Given that lisavanbulin inhibits the spindle assembly checkpoint, this is an obvious target for Basilea's search for an appropriate biomarker. This has resulted in the identification and selection of End-binding protein (EB1) due to its important role (along with its binding partners) in microtubule regulation. EB1 is a member of the plus-end-tracking protein family, which accumulates at growing microtubule ends and serves to regulate microtubule dynamics. MTAs are thought to induce apoptosis through an EB1 dependent mechanism. Consequently, there are good reasons to believe EB1 expression levels in cancer should be a predictive biomarker of MTA activity.
Effects of EB1 and MTAs in regulating MT dynamics
Source: ASCO 2021
From Basilea's perspective, the preclinical data supporting the role of EB1 appears strong, with daily oral administration of lisavanbulin associated with a significant improvement in survival in an EB1 positive model of glioblastoma. Median survival was extended by 327 days in EB1 proficient mice compared with 155 days in EB1 negative mice treated with lisavanbulin.
Effect of lisavanbulin on survival in mice with EB1 proficient or deficient glioblastoma
Source: ESMO 2020 poster
In the clinic, data have been very promising indeed. Two patients have exhibited long-lasting clinical benefit. Of these, one EB1 (highly) positive patient experienced a strong and durable response to lisavanbulin. Basilea provided additional information on this patient at ESMO 2020. This glioblastoma patient’s cancer had previously progressed rapidly after two prior lines of therapy. The patient experienced an 80% glioblastoma area reduction and remains on study two years after start of lisavanbulin therapy.
More recently at ASCO 2021, further detail was provided on the relevance of EB1 as a biomarker for lisavanbulin and on the EB1 positive patients who have experienced sustained clinical benefit. Of the 20 patients in the Phase 1 portion of the ongoing Phase 2 study, glioblastoma tissue was available from 13 patients of which 3 were EB1 positive. While none of the EB1 negative patients appeared to benefit from lisavanbulin the patients who experienced a long-lasting clinical benefit (previously described as a profound response) were both EB1 positive. In addition to the patient who experienced a >80% reduction in glioblastoma tumour area, a second patient experienced stable disease in glioblastoma lesions with improvement in non-target disease.
Phase 1 study - duration of treatment and response
Source: Calvine Partners Research
Source: ASCO 2021
Looking at alternative approaches to more easily measure EB1 levels
EB1 biomarker studies have been based on immunohistochemical (IHC) staining of glioblastoma tissue. The criteria used for determining whether a patient is EB1 positive are based on the EB1 staining intensity observed in the exceptional EB1 responder and requires moderate or strong staining in at least 70% of sample cells. Results presented at ASCO 2021 suggested that using these criteria, approximately 5% of glioblastoma patients are sufficiently EB1 positive to be candidates for lisavanbulin therapy.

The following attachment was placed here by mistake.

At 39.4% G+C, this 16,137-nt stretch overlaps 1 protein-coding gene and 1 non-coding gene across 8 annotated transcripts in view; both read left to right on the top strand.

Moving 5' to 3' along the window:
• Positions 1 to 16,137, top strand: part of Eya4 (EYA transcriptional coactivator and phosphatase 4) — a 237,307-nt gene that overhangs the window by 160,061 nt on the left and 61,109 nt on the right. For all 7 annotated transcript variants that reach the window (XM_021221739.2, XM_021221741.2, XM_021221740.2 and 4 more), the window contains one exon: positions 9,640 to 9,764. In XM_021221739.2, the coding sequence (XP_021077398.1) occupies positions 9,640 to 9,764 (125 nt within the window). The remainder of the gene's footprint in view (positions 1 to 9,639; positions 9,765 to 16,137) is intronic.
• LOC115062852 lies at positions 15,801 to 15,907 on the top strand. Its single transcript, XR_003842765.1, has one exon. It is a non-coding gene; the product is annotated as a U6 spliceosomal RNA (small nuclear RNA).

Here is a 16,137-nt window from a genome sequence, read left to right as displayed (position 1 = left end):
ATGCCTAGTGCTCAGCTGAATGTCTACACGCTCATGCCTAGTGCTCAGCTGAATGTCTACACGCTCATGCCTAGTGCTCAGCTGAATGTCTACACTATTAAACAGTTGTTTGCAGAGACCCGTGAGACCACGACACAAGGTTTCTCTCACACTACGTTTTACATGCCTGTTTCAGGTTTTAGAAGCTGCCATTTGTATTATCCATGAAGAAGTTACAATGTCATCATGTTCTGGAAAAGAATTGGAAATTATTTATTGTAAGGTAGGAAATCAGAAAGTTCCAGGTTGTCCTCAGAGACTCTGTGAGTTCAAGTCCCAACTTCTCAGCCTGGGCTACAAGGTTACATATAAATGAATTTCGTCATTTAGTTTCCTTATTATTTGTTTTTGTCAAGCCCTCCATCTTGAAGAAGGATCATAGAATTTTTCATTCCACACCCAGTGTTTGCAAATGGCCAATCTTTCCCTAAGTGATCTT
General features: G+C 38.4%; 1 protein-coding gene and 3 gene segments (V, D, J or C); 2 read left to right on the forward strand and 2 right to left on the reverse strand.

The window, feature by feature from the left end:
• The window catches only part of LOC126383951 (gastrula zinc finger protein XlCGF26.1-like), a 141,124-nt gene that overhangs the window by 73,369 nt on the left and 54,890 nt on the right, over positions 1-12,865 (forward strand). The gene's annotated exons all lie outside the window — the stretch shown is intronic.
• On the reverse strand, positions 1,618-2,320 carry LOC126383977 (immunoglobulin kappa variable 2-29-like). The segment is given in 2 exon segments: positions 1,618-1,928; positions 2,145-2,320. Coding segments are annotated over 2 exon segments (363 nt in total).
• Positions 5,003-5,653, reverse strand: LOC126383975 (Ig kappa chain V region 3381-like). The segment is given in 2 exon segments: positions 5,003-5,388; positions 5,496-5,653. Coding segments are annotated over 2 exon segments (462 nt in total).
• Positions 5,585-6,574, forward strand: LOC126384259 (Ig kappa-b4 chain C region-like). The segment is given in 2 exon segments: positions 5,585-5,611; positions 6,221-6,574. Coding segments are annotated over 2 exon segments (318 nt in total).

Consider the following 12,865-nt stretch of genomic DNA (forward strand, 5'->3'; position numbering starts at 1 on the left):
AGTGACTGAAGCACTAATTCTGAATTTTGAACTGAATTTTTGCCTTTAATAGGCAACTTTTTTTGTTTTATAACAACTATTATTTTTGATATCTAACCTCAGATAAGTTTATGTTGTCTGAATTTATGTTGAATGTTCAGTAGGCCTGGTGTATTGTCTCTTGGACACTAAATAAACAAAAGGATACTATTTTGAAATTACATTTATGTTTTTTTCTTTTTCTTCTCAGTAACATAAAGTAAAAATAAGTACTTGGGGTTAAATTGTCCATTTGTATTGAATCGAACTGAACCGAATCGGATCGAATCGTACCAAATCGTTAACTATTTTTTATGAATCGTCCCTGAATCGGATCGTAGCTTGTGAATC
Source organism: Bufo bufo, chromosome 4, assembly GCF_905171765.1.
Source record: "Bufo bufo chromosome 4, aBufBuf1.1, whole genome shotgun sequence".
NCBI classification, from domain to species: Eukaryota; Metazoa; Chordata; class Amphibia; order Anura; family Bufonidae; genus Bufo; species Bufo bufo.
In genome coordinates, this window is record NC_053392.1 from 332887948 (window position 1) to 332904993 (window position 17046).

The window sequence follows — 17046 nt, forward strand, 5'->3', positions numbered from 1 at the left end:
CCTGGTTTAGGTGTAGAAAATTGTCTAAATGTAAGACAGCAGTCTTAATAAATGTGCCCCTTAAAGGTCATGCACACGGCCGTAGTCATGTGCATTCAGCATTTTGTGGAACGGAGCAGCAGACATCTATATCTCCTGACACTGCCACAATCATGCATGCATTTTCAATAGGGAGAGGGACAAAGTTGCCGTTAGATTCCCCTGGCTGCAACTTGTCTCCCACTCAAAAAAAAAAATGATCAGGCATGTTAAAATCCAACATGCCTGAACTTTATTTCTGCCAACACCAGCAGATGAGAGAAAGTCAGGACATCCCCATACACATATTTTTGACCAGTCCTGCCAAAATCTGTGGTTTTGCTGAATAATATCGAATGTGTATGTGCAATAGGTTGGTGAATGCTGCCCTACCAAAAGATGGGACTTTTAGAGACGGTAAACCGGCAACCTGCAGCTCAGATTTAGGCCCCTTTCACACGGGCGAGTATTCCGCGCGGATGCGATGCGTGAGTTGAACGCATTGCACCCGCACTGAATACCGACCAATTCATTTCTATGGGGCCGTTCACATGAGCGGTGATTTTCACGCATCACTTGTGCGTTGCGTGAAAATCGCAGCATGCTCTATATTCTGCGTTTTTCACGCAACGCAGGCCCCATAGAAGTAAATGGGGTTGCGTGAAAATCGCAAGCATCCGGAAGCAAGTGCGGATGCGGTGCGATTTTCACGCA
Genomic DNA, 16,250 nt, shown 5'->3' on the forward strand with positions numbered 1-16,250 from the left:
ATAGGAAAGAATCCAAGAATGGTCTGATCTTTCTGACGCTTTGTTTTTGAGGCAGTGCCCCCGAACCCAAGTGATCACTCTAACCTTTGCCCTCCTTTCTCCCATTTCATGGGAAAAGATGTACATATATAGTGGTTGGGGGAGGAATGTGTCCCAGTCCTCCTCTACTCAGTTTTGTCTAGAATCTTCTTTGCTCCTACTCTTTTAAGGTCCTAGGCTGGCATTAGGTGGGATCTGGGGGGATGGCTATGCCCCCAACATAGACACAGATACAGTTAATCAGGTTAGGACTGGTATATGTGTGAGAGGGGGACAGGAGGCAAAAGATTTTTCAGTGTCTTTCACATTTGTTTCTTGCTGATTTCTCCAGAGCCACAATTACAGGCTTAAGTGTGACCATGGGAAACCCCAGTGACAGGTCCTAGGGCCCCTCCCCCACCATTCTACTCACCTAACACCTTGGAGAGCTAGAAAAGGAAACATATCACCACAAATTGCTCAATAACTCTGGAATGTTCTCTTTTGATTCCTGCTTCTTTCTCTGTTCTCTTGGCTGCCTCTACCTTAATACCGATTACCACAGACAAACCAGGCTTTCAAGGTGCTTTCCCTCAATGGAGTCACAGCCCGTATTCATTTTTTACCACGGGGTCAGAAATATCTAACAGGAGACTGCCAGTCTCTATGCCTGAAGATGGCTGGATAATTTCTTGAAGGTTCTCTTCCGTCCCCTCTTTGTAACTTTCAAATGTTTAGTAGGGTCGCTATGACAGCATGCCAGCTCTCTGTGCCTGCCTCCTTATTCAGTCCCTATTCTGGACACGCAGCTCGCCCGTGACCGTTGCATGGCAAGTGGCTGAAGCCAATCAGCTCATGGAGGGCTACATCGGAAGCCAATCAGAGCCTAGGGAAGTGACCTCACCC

Basilea is also evaluating the potential for a response-predictive gene signature to determine EB1 positivity. Data presented at ASCO 2021 suggests that a retrospective analysis of tissue samples from the Phase 1 portion suggests that patients who are EB1 positive have different gene expression profiles compared to EB1 negative patients.
Differential Patient gene expression profiles based on EB1 status
Source: ASCO 2021
EB1 relevance to other cancers
In addition to the difficult glioblastoma cancer indication, EB1 overexpression has also been reported in several other cancers suggesting a broader patient population that may respond to lisavanbulin. These include lung, gastric, hepatic and oral cancers, where EB1 potentially serves as a biomarker for tumour progression. Its cancer-causing potential has also been noted in oesophageal, and breast cancer cell lines.
Basilea has endeavoured to measure the degree to which patients suffering from various cancer also present with a sufficient levels of EB1 to suggest that they may also be tractable to treatment with lisavanbulin. At ASCO 2021, data were presented from 565 tissue samples (108 were glioblastoma) with the remainder representing 13 different tumour types.
Summary of moderate or strong EB1 staining across 14 tumour types
Source: ASCO 2021
Outside of glioblastoma, analysis of these tissue samples suggests that other tumour types, where there is EB1 staining in at least 70% of cells, may also be tractable to lisavanbulin include medulloblastoma, neuroblastoma and metastatic melanoma. With respect to prevalence, these data further suggest that in medulloblastoma and neuroblastoma over 10% of tissue samples met this threshold, whereas this number would be less than 5% in metastatic melanoma.